Today was my first day at the New England Regional Genealogy Conference. It is being held at the Radisson Hotel in Manchester, New Hampshire. The theme for this year’s conference is “Woven in History – The Fabric of New England”. It’s not too late to attend. If you will be in the Manchester. New Hampshire area come on down for the day. A full day of lectures are scheduled for Friday and Saturday.
My day started off with a 3.5 hour drive from my home in the western part of Connecticut to Manchester, New Hampshire. I arrived well before the 10:00am opening session and checked in. The opening session was presented by Sandra MacLean Clunies, CG. It was about the “Millhand Migrations to 19th Century Lawrence and Lowell”. Although, I did not have ancestors or related relatives who worked in mills in Lawrence or Lowell, many of my ancestors worked in mills elsewhere in New England. It provided a glimpse of what life was like moving from a rural farmland into a city and why women of the time were drawn to this type of work.
There were 20 difference lectures offered in the afternoon at various times. I was able to attend three lectures. The first lecture I attended was “Not Just the Facts Ma’am, Give me the Big Picture”. Colleen Fitzpatrick does a wonderful job at analyzing the photographic evidence of a man sitting on a dead horse. Using forensic methodologies, she has narrowed down the date and time the photo may have been taken one of two dates. The lecture shows how paying attention to details within a photograph may lead to surprising discoveries.
After that lecture, I attend one by Laura Murphy DeGrazia, CG. Her talk was about “What is a ‘Reasonably Exhaustive’ Search?”. This is one criteria to adhere to the Genealogical Proof Standard. The case Laura was describing started out with what seemed to be reasonable conclusions based solely on looking at some of the standard genealogical sources, census records and some primary records. However, this did not represent a ‘Reasonably Exhaustive’ Search. After looking at more records we found that a second marriage took place and that the children who at first seemed to belong to one parent actually belonged to a second spouse. It demonstrated that in order to draw correct conclusions a ‘Reasonably Exhaustive’ Search must be undertaken.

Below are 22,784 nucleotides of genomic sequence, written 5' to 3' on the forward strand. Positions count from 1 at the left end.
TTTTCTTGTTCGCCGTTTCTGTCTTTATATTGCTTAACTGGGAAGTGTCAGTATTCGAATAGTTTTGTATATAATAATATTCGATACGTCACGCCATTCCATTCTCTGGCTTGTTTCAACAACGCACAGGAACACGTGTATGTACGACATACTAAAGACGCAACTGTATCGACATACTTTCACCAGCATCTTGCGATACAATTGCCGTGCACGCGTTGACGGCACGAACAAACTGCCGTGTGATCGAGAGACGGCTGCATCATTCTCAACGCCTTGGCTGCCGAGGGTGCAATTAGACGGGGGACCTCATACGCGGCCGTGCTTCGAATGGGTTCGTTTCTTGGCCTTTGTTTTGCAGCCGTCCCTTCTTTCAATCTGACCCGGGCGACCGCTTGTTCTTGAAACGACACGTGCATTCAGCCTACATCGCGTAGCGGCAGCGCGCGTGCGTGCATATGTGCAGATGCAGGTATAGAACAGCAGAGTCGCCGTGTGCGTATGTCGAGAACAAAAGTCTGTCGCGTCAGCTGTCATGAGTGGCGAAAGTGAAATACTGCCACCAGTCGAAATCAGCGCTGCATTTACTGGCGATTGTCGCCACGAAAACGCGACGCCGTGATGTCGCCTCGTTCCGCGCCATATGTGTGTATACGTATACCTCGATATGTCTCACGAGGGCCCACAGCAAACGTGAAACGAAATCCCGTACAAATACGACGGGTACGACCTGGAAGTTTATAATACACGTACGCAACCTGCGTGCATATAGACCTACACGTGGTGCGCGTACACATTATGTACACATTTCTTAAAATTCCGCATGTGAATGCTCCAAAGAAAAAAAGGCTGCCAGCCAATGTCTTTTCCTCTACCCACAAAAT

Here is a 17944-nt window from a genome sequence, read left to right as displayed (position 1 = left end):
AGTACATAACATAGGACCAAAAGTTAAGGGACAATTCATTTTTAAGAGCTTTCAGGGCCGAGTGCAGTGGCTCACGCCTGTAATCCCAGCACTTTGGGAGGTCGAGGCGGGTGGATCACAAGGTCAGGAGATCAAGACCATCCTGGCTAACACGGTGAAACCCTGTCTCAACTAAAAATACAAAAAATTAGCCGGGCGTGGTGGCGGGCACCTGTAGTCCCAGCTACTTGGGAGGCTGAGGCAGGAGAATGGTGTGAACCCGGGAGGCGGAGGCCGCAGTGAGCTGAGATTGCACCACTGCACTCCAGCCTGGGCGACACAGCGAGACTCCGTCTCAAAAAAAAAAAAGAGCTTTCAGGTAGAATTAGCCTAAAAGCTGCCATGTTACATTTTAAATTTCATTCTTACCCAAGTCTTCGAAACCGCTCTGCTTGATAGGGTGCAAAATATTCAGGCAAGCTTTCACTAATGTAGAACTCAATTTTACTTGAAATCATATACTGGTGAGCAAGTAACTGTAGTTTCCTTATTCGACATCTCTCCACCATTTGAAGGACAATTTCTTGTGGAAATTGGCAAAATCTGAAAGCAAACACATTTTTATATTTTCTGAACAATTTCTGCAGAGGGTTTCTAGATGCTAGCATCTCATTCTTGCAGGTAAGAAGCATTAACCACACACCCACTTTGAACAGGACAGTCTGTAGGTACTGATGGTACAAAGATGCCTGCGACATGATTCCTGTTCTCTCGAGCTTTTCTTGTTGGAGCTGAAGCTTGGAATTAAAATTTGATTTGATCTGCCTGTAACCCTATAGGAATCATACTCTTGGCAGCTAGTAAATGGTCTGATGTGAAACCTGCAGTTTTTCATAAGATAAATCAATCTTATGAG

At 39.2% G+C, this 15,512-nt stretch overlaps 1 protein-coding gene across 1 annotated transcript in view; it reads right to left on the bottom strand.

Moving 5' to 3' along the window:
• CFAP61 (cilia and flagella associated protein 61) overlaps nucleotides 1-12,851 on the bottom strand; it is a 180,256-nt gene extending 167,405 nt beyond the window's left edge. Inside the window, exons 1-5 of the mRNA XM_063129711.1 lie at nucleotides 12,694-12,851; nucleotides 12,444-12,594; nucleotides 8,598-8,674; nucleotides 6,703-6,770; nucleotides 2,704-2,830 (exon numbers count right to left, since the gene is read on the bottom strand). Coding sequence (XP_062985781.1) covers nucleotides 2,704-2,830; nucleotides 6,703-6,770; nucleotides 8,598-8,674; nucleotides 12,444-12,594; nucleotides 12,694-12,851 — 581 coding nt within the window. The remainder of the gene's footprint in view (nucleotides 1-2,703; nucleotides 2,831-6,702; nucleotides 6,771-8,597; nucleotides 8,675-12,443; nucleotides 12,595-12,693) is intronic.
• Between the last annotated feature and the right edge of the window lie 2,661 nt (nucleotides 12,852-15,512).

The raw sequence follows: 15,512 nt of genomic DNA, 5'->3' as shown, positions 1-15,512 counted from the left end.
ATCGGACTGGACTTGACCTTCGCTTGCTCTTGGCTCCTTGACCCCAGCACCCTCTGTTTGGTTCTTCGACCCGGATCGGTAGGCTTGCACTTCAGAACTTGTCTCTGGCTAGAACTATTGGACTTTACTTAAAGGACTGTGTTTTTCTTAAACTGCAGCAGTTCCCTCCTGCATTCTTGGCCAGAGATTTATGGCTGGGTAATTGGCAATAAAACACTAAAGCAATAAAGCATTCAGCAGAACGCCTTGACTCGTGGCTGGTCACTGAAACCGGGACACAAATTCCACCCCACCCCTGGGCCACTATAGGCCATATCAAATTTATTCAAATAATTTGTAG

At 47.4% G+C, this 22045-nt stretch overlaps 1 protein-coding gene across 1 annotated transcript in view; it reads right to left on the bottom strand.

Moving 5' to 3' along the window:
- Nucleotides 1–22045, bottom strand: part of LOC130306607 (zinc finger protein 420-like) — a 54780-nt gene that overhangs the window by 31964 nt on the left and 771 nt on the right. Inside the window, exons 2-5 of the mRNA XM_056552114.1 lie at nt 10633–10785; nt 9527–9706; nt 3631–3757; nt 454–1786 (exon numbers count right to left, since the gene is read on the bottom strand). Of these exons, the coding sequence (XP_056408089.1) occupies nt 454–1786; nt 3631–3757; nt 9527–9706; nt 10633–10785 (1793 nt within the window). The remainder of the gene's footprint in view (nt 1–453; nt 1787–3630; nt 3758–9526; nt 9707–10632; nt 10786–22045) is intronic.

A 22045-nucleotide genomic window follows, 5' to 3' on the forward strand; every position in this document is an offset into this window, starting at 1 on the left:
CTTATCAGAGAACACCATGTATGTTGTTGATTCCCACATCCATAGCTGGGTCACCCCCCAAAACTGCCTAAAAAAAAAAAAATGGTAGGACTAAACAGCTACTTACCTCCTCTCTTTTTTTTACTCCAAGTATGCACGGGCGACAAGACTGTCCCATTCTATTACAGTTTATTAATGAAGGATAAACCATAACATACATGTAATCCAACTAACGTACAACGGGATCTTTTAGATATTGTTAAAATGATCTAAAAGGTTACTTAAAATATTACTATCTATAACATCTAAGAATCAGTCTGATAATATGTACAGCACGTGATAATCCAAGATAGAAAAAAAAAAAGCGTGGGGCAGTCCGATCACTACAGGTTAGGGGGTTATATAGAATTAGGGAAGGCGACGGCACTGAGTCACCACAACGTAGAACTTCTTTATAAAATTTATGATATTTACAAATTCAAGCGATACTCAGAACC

The final lecture I attended for the day was “Complex Evidence – What it is? How it Works? Why it matters?”. It was given by F. Warren Bittner. This was the lecture I enjoyed the most today. Warren takes a case study to find the identity and prove the relationship of one individual with her parents. He shows how the Genealogical Proof Standard (GPS) is applied to a real life case study. The GPS standard consists of the following;
- Relatively exhaustive research
- Complete citations for each source
- Analyze and compare the data
- Resolve conflicting evidence
- Write a conclusion based on the evidence
Warren demonstrated that no one source really proved the identity or relationship. However, when about thirty resources were put to the GPS standards and cross referenced to each other you can draw a correct conclusion. This analysis involved looking at primary and secondary sources, direct and indirect evidence as well as original and derivative evidence.
After the lectures were completed for the day, the society fair with a happy hour and later the exhibition hall was opened. There were a lot of genealogical vendors. It was great and I enjoyed walking through and stopping at each booth to see what each vendor had.
I’m looking forward to tomorrow’s day at the conference.